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Early Voting Is Underway For More Than 8 Million Registered Voters, But Turnout Is Key

Voters cast ballots at the early voting center in Franklin County on the first day of early voting.
Voters cast ballots at the early voting center in Franklin County on the first day of early voting.

Early voting is now underway in Ohio, which has seen strong Republican wins in the last two midterm election cycles. But many are wondering about the impact of an increase in registered voters in a midterm year that looks good nationwide for Democrats.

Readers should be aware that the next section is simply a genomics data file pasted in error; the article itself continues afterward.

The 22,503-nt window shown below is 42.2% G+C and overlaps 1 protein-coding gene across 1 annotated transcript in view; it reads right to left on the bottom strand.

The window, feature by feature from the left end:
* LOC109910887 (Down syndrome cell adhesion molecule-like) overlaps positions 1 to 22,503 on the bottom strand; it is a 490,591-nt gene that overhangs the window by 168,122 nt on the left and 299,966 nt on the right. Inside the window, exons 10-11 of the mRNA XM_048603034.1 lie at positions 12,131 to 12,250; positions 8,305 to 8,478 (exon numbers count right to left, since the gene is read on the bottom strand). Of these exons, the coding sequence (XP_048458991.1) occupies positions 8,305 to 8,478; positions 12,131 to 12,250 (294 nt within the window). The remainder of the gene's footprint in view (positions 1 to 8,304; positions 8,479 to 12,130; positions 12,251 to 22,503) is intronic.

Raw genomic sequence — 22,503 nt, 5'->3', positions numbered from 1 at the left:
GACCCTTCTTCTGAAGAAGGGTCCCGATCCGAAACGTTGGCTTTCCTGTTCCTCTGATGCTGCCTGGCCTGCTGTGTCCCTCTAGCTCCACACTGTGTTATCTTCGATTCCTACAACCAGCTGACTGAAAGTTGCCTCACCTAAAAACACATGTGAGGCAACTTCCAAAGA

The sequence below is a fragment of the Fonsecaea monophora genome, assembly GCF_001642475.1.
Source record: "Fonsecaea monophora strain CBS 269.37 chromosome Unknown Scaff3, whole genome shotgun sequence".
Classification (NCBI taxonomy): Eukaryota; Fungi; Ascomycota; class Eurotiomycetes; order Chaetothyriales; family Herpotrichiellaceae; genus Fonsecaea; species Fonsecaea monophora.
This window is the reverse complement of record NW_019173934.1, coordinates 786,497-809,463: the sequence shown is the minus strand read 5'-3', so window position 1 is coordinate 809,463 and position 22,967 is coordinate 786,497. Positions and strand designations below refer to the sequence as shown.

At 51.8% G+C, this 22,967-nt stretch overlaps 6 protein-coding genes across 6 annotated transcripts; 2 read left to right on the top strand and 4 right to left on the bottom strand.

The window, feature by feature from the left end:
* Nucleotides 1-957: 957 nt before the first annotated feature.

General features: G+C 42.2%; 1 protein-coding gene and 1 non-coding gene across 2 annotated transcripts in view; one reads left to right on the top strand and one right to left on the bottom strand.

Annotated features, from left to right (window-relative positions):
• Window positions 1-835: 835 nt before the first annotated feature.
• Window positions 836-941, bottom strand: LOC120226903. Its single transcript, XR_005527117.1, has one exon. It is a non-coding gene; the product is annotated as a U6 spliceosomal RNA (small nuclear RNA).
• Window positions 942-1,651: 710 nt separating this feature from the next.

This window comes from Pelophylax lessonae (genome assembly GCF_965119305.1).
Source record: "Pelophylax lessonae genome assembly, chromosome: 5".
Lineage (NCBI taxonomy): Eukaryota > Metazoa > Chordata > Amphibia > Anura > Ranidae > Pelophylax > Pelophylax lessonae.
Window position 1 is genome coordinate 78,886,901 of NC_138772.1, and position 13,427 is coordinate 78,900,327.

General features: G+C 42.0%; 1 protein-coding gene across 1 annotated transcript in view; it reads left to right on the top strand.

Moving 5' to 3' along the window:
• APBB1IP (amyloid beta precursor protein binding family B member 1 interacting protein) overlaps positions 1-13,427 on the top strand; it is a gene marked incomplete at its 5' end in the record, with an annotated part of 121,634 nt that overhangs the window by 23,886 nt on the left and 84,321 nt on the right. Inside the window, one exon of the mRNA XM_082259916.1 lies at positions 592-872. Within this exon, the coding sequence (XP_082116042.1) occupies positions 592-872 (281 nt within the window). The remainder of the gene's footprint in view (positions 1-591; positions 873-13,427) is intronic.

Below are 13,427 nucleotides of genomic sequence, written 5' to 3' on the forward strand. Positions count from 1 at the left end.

Cathy Adamescue of Columbus is planning a trip next month, so she decided to get voting out of the way early. “I probably could have voted on voting day, but I wasn’t really sure, and I did not want to miss an opportunity to vote.”

Right now there are more than 8 million registered Ohio voters, the fourth largest total in state history. But elections expert Mike Dawson says turnout – early and through election day – is what’s important. “If you increase your voter turnout percent by 10 percent, that would be an additional 800,000 voters," Dawson said.

Democrats did well statewide in 2006, with 53 percent turnout. Then Republicans swept state offices in 2010, when there were more registered voters but turnout was just under 50 percent. Turnout dropped by 10 points in 2014.

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